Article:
Monthly Archives: December 2007

Anthropogenic.

So, the argument goes: global warming is not anthropogenic.

Here’s what I haven’t computed yet. How does that make things better? If there are serious non-anthropogenic factors to global warming doesn’t that mean we need more regulation and less carbon?

If it’s just our stuff, then we just cut back on our stuff. If our stuff is only a fraction–well, then it pretty much needs to be eliminated even to make a difference.

Am I missing something–other than trying to argue with logic against bullshit?

The Not So Great Lull

The Democratic majority in Congress failed to make any meaningful change in Iraq War II. Sans the spine to cut off funding they lost a chicken game with the loathed and despicable Generalissimo Bush. We’re stuck with his war until a real President steps in.

The Dems also failed to make any paradigm alteration in federal budgeting and domestic policy. An increase in the minimum wage surely is plenty helpful to many, but most of the Dems’ changes were “side dishes”. We’re still eating the Conservatron turkey, even though almost no one wants to anymore. Any earnest attempt to address global warming, the foreclosure crisis and any number of small and medium sized disasters will also have to wait for a real President.

Because I live far from Iowa and New Hampshire the process of processing this real President seems to be taking place on another planet. The major Democrats have few fundamental policy differences. Their platitudes are nifty, but meaningless without any explanation of how they would try to realize their vision. I believe they have done this for scores of Iowans and New Hampshirites, but I honestly do not care what Iowans or Hampshironians think. There are nationally important problems nestled in my corner of the country too. Until I hear the candidates address these in some way, or at least see them try to tailor their platitudes to people like me and other folks not at all like me who also happen to not live in Iowa and New Hampshire, I am undecided. No one has tried to win my vote.

Having an inert political process incapable of addressing slow disasters like Iraq, global warming, and housing foreclosures for 18 months is a luxury this country can no longer afford. Having a stubborn adherent to a discredited pseudo-intellectual foreign policy maintain the rudder of power for the same period could be cataclysmic. Watching today’s scenes of unrest in Pakistan following Bhutto’s assassination conjured up the phrase on a bumper sticker I recently saw around town: I Never Thought I’d Miss Nixon.

Our best hopes for waiting out the Not So Great Lull is that no one “wins” Iowa or New Hampshire. If the major candidates are more or less tied following divisional play perhaps their attempts to appeal to the remaining 99.99% of the population will reveal what sort of President they are likely to be.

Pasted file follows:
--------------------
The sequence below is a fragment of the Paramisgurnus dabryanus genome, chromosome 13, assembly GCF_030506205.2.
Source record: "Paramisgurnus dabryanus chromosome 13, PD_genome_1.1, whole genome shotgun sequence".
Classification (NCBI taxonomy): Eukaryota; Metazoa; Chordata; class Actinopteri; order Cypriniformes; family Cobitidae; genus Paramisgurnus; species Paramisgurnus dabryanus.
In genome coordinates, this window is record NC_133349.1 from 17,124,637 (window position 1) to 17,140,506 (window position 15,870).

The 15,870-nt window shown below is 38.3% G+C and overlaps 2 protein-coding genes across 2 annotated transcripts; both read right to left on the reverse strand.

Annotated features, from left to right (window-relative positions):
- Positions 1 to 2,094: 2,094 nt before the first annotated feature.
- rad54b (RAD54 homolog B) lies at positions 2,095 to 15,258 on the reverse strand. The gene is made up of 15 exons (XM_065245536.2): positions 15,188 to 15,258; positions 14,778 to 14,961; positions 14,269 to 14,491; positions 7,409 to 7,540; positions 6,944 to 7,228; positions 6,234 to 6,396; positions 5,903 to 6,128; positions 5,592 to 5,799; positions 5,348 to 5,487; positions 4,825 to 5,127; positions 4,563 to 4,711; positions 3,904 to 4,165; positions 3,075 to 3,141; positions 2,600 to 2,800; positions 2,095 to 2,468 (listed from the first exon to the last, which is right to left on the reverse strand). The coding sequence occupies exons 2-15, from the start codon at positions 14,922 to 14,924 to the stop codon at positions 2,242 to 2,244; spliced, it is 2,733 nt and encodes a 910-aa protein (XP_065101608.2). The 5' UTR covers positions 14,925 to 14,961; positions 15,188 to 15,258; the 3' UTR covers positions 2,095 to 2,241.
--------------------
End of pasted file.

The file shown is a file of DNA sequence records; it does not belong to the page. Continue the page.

Bhutto's Blood Cries From The Ground

I remember hearing some smarter-than-thou NPR analyst–you know the kind, a coward-liberal trying to convince us that the right-wing isn’t really insane–telling us that the house arrest of Benezir Bhutto was part of a “kabuki dance” between her and Musharraf, it was just for show, and Musharraf needed her to avoid an ouster by the Islamists.

I’m sure that analyst still has his job, just like all the analysts who told us Iraq would be a cake walk. And I’m sure the bloggers who doubt are still shrill, still not “serious,” and still dismissed by base, common, and popular America.

For Americans still trying to hold on to middle class life in the new petro-theocracy that daily redefines “Orwellian,” there isn’t enough time in the day to comprehend the chess board and what this move means, or may mean.

It may mean the total destabilization of Afghanistan, Pakistan, and India. Southern Asia has been a region marked by pre-WWI interlocking and secret alliances that is only a spark away from a giant war. It may just mean that Musharraf hangs on to military rule a bit longer, and nothing of significance happens.

It also doesn’t matter whether it was al-Qaeda, the Taleban, Musharraf, the ISI, or whoever that did it. The perception will matter more than the facts in the heat of the moment.

It means that democracy’s resurrecting corpse is dead again in another country with an economy and middle class capable of supporting it, and our American hands are filthy with the stains, just as they are with countries all over the world.

Forgotten names and places like Aquino in the Philippines, Allende in Chile, Rabin in Israel, Colosio in Mexico, Guernica, Haiti, Sierra Leone, and memories more etched in our memory, like JFK. They are all the holy martyrs of the pax Americana and its false flag of democracy.

But their blood still cries from the ground, and those who hear it can’t be counted on to act with a pure and rational response. They are radicalized, they feel the drug of vendetta in their veins, and they act out.

The world’s on fire.